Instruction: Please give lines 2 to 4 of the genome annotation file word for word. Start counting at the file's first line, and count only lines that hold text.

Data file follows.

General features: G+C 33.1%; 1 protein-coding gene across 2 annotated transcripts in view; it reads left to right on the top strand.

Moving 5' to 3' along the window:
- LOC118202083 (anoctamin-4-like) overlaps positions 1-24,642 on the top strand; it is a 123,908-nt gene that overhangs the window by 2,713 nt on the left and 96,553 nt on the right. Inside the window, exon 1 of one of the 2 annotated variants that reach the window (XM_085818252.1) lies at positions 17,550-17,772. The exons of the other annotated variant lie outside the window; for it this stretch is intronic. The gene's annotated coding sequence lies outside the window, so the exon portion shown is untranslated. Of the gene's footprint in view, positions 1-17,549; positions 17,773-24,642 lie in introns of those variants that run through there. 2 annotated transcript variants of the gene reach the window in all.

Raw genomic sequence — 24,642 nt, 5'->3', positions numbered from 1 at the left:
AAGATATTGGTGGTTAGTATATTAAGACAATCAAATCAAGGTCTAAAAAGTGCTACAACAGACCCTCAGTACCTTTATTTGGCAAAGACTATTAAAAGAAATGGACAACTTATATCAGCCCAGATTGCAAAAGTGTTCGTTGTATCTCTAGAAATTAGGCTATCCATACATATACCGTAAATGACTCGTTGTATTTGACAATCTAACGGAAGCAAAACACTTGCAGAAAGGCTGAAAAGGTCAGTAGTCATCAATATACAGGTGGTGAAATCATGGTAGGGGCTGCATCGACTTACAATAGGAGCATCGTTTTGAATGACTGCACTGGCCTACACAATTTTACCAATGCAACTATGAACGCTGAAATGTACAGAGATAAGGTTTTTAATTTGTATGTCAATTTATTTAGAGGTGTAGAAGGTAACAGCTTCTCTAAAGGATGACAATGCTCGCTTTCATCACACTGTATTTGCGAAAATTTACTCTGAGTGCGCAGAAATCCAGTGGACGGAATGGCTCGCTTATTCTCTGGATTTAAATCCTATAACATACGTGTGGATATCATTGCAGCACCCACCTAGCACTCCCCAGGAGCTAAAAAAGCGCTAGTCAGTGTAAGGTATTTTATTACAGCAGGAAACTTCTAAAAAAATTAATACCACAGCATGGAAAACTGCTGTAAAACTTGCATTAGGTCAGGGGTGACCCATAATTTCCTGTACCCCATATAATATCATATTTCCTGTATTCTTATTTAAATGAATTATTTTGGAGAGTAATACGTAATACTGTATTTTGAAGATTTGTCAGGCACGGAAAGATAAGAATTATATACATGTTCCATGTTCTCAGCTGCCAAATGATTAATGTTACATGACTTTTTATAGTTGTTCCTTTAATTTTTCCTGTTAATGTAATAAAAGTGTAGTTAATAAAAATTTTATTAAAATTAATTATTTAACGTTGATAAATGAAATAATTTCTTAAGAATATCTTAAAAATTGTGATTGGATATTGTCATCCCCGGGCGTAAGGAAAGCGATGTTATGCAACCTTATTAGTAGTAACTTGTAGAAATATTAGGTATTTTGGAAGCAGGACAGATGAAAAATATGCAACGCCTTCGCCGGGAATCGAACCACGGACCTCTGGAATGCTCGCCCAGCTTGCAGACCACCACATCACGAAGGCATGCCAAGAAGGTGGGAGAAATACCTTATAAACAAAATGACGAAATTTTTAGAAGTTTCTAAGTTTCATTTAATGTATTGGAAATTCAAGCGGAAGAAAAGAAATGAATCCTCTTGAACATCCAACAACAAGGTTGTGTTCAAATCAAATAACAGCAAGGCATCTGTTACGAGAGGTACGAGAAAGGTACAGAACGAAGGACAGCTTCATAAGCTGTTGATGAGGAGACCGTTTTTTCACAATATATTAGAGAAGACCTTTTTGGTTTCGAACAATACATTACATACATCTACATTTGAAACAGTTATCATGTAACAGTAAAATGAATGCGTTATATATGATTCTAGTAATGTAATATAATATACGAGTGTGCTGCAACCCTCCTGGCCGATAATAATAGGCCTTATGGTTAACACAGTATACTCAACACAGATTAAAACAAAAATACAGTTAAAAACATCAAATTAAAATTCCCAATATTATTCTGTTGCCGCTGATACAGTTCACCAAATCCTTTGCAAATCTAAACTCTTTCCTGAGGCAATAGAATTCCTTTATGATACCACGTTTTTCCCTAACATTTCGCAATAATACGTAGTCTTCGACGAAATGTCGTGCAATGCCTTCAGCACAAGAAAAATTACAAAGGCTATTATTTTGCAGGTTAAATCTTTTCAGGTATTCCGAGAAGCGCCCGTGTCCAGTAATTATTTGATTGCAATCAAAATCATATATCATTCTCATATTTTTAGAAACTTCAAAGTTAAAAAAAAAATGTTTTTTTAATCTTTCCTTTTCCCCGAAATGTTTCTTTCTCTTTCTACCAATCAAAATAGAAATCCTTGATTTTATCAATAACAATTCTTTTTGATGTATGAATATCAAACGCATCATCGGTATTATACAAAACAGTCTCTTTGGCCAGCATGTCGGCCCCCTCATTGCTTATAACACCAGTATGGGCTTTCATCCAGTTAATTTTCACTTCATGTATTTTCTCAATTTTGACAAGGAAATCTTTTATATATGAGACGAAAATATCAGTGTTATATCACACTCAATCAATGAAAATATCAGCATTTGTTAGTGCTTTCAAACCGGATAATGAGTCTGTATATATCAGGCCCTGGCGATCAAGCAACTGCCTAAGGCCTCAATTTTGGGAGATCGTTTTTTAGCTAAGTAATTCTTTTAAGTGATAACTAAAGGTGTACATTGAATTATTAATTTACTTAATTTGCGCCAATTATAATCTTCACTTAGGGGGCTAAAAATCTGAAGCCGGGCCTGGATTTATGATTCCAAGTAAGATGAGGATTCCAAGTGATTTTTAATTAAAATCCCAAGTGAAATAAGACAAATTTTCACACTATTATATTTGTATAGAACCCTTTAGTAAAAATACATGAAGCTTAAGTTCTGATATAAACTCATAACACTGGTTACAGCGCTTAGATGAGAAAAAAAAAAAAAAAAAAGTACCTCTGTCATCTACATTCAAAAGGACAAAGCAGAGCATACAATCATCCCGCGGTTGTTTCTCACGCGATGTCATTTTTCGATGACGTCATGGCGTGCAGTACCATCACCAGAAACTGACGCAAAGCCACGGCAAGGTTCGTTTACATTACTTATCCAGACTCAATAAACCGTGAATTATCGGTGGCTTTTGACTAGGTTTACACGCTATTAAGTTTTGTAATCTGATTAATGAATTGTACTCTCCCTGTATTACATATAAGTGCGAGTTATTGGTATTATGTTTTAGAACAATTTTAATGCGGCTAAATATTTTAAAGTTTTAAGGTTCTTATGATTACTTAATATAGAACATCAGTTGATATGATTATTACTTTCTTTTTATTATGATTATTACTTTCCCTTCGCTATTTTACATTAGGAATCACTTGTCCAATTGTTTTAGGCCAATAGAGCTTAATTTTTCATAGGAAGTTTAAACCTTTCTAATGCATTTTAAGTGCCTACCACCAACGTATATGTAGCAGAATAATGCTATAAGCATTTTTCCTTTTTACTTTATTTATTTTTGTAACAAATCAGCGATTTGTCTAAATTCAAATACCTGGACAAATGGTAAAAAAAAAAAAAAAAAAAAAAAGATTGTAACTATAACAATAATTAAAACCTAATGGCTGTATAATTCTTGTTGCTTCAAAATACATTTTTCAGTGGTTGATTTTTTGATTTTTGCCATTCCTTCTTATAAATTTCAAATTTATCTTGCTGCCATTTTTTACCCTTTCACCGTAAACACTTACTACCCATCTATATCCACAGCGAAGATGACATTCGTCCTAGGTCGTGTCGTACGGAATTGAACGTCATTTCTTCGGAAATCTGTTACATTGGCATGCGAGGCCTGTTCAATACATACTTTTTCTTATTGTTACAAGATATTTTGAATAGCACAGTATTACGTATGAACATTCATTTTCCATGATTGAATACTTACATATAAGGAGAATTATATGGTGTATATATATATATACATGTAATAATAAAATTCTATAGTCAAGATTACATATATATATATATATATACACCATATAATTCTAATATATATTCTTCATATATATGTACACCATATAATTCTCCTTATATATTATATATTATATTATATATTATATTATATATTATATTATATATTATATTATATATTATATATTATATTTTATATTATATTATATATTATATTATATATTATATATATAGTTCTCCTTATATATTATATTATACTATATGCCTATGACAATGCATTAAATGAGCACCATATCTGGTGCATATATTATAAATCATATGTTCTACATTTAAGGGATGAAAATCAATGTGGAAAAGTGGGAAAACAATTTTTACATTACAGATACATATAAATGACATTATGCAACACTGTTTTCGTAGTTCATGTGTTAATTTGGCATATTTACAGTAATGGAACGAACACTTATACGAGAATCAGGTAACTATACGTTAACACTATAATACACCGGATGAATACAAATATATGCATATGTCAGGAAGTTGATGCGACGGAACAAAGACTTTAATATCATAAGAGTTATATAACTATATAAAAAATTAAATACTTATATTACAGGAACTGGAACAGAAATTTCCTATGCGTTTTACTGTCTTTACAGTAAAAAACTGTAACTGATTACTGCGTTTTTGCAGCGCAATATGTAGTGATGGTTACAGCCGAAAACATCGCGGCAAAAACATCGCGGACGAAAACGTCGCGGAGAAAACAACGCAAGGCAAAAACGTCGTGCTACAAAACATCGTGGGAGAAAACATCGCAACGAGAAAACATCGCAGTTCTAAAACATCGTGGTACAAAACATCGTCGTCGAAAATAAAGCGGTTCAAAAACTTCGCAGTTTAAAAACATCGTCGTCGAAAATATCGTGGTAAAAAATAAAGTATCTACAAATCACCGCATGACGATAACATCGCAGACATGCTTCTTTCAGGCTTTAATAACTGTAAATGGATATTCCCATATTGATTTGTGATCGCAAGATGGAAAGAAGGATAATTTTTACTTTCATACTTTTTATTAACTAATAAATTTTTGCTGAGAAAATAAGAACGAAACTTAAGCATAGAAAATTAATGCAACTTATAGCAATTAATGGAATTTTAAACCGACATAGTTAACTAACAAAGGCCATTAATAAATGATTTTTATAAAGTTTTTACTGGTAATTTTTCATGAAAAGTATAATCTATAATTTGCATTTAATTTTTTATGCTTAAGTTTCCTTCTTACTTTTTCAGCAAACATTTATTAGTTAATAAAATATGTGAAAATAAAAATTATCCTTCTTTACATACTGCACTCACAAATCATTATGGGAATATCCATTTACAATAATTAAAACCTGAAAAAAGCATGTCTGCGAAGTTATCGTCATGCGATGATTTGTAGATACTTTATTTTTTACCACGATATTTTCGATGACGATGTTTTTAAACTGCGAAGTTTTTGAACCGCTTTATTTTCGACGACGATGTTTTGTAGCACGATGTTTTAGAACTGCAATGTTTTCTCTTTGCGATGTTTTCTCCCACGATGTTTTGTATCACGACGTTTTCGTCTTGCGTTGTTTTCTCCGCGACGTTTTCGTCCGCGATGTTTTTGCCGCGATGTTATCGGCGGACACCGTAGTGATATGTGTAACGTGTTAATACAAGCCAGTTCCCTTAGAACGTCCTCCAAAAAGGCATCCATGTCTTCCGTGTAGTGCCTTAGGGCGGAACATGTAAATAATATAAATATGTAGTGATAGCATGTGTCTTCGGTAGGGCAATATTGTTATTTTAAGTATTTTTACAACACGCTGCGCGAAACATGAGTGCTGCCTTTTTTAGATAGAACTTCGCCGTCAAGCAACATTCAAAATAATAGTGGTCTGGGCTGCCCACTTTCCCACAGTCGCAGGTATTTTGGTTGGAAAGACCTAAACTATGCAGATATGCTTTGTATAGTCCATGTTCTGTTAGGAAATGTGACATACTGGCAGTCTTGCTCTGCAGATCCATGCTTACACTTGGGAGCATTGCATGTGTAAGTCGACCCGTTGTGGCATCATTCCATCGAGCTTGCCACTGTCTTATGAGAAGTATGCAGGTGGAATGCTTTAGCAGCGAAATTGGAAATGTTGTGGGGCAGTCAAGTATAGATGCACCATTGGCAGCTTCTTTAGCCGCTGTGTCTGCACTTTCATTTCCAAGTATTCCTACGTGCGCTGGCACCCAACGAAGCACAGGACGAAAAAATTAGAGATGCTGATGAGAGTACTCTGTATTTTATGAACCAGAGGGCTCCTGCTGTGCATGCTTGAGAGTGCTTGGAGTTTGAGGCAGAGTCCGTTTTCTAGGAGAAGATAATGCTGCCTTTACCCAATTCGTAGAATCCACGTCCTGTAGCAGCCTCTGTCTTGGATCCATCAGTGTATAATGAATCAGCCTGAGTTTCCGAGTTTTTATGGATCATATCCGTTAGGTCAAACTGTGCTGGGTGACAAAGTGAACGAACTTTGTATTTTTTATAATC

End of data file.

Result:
Moving 5' to 3' along the window:
- LOC118202083 (anoctamin-4-like) overlaps positions 1-24,642 on the top strand; it is a 123,908-nt gene that overhangs the window by 2,713 nt on the left and 96,553 nt on the right. Inside the window, exon 1 of one of the 2 annotated variants that reach the window (XM_085818252.1) lies at positions 17,550-17,772. The exons of the other annotated variant lie outside the window; for it this stretch is intronic. The gene's annotated coding sequence lies outside the window, so the exon portion shown is untranslated. Of the gene's footprint in view, positions 1-17,549; positions 17,773-24,642 lie in introns of those variants that run through there. 2 annotated transcript variants of the gene reach the window in all.

Raw genomic sequence — 24,642 nt, 5'->3', positions numbered from 1 at the left: